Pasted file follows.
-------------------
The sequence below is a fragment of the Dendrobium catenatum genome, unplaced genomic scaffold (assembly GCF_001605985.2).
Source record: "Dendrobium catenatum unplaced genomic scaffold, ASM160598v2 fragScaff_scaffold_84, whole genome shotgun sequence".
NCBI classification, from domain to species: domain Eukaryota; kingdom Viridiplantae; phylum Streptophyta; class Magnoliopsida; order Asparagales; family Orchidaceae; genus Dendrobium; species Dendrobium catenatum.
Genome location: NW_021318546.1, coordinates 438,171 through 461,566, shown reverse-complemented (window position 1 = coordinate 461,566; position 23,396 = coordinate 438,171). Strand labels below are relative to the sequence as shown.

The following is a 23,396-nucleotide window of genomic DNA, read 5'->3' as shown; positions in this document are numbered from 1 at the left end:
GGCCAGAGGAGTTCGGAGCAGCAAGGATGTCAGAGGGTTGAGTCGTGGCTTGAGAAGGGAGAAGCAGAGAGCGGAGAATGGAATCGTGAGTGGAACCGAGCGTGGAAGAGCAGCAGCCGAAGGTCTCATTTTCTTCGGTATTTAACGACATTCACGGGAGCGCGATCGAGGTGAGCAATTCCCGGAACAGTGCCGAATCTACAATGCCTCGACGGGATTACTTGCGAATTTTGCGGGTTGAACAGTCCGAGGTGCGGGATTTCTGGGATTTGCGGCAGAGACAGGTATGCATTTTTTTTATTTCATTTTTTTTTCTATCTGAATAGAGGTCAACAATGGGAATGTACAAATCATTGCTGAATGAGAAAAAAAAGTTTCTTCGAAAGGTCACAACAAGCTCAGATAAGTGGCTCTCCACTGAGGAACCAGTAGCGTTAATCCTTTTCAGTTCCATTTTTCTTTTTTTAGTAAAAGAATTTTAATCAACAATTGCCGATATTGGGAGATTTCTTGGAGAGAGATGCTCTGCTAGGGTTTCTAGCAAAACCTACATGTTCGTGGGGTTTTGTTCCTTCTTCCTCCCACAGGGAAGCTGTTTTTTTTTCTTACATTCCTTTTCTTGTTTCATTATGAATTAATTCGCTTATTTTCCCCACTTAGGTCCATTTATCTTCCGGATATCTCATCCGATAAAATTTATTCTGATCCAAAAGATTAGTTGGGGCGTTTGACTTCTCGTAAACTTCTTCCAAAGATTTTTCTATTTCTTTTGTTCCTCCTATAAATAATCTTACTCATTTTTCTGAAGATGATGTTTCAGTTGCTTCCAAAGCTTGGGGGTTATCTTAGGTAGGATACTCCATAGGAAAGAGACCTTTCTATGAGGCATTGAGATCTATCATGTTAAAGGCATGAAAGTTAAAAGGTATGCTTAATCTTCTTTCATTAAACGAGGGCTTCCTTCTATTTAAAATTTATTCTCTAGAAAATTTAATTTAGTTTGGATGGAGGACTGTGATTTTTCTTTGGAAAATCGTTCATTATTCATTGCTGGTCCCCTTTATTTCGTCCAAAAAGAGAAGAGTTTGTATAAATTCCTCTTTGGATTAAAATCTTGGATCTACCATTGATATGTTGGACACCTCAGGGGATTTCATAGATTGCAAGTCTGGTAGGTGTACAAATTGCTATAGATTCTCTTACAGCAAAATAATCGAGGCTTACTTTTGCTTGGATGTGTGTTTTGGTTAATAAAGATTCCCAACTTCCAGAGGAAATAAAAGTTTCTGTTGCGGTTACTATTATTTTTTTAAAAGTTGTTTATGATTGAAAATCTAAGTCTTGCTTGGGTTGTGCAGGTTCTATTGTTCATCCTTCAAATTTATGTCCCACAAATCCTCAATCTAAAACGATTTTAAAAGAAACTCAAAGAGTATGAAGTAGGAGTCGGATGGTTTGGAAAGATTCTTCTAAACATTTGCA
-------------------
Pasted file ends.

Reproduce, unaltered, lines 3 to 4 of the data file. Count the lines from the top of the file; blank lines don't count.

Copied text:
NCBI classification, from domain to species: domain Eukaryota; kingdom Viridiplantae; phylum Streptophyta; class Magnoliopsida; order Asparagales; family Orchidaceae; genus Dendrobium; species Dendrobium catenatum.
Genome location: NW_021318546.1, coordinates 438,171 through 461,566, shown reverse-complemented (window position 1 = coordinate 461,566; position 23,396 = coordinate 438,171). Strand labels below are relative to the sequence as shown.